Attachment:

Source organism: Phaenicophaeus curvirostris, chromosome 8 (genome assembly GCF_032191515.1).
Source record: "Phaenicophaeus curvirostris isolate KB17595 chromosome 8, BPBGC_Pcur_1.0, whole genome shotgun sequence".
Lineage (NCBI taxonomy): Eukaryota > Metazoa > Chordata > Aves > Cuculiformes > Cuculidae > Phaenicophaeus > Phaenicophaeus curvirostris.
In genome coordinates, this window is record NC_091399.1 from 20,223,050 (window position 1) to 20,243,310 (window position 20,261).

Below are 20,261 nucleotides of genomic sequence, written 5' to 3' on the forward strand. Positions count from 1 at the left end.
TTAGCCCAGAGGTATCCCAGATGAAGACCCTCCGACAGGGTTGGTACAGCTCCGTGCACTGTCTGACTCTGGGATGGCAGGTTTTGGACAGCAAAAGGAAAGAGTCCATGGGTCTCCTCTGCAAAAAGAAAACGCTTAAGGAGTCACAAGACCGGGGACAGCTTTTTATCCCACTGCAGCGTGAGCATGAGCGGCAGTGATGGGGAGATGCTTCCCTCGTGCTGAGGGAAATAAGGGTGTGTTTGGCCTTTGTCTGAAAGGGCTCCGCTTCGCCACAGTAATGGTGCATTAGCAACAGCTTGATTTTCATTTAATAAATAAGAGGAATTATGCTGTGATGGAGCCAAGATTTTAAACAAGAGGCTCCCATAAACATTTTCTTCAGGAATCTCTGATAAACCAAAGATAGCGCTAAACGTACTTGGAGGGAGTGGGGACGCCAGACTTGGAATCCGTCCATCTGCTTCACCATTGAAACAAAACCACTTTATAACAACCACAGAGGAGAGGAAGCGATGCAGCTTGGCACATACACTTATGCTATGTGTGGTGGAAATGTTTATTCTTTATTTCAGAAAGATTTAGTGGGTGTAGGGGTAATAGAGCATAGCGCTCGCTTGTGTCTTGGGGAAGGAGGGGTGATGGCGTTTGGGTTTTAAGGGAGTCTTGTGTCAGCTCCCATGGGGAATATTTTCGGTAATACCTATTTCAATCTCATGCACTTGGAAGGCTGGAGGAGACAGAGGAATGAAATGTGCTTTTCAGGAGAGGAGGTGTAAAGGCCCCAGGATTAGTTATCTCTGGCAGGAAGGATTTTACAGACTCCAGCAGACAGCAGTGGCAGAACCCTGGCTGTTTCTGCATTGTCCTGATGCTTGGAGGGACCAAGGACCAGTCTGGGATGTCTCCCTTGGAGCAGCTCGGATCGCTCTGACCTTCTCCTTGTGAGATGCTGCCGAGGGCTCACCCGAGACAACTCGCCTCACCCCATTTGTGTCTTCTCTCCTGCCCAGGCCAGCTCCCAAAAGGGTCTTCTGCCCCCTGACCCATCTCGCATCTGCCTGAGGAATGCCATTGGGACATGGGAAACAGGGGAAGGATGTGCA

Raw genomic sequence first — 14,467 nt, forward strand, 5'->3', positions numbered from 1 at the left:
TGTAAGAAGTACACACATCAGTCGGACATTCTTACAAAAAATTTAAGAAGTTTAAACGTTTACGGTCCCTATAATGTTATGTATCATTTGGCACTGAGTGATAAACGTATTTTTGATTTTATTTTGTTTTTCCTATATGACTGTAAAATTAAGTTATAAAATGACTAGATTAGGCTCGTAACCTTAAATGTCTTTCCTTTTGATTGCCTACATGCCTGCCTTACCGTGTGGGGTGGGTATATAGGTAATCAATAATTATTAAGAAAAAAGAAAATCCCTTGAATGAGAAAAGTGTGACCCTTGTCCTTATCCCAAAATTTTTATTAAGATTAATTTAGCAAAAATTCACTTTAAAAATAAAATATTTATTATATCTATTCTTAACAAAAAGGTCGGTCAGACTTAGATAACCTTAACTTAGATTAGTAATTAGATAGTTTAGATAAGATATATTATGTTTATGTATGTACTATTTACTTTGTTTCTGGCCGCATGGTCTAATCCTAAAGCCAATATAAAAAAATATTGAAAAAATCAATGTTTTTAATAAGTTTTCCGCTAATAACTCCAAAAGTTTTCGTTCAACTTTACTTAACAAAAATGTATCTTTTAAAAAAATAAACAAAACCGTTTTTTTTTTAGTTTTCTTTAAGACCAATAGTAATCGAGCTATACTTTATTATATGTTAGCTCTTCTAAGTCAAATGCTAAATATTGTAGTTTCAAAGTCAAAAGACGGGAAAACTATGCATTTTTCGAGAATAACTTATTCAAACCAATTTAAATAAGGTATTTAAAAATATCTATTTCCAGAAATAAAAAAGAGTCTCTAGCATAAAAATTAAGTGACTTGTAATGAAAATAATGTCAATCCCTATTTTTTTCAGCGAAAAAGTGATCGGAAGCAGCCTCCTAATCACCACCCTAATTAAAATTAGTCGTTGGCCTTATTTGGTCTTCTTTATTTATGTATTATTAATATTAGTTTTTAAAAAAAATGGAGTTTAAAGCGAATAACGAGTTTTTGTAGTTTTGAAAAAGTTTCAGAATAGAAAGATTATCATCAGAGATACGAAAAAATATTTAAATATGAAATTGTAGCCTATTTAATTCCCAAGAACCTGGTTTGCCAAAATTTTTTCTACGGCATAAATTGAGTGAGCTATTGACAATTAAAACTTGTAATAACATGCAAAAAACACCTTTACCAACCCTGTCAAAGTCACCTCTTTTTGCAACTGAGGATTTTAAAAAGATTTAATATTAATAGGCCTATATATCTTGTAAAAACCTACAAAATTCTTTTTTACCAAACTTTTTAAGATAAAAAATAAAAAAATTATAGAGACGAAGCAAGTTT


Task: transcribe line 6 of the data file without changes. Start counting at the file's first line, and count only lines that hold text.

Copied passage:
TTAGCCCAGAGGTATCCCAGATGAAGACCCTCCGACAGGGTTGGTACAGCTCCGTGCACTGTCTGACTCTGGGATGGCAGGTTTTGGACAGCAAAAGGAAAGAGTCCATGGGTCTCCTCTGCAAAAAGAAAACGCTTAAGGAGTCACAAGACCGGGGACAGCTTTTTATCCCACTGCAGCGTGAGCATGAGCGGCAGTGATGGGGAGATGCTTCCCTCGTGCTGAGGGAAATAAGGGTGTGTTTGGCCTTTGTCTGAAAGGGCTCCGCTTCGCCACAGTAATGGTGCATTAGCAACAGCTTGATTTTCATTTAATAAATAAGAGGAATTATGCTGTGATGGAGCCAAGATTTTAAACAAGAGGCTCCCATAAACATTTTCTTCAGGAATCTCTGATAAACCAAAGATAGCGCTAAACGTACTTGGAGGGAGTGGGGACGCCAGACTTGGAATCCGTCCATCTGCTTCACCATTGAAACAAAACCACTTTATAACAACCACAGAGGAGAGGAAGCGATGCAGCTTGGCACATACACTTATGCTATGTGTGGTGGAAATGTTTATTCTTTATTTCAGAAAGATTTAGTGGGTGTAGGGGTAATAGAGCATAGCGCTCGCTTGTGTCTTGGGGAAGGAGGGGTGATGGCGTTTGGGTTTTAAGGGAGTCTTGTGTCAGCTCCCATGGGGAATATTTTCGGTAATACCTATTTCAATCTCATGCACTTGGAAGGCTGGAGGAGACAGAGGAATGAAATGTGCTTTTCAGGAGAGGAGGTGTAAAGGCCCCAGGATTAGTTATCTCTGGCAGGAAGGATTTTACAGACTCCAGCAGACAGCAGTGGCAGAACCCTGGCTGTTTCTGCATTGTCCTGATGCTTGGAGGGACCAAGGACCAGTCTGGGATGTCTCCCTTGGAGCAGCTCGGATCGCTCTGACCTTCTCCTTGTGAGATGCTGCCGAGGGCTCACCCGAGACAACTCGCCTCACCCCATTTGTGTCTTCTCTCCTGCCCAGGCCAGCTCCCAAAAGGGTCTTCTGCCCCCTGACCCATCTCGCATCTGCCTGAGGAATGCCATTGGGACATGGGAAACAGGGGAAGGATGTGCA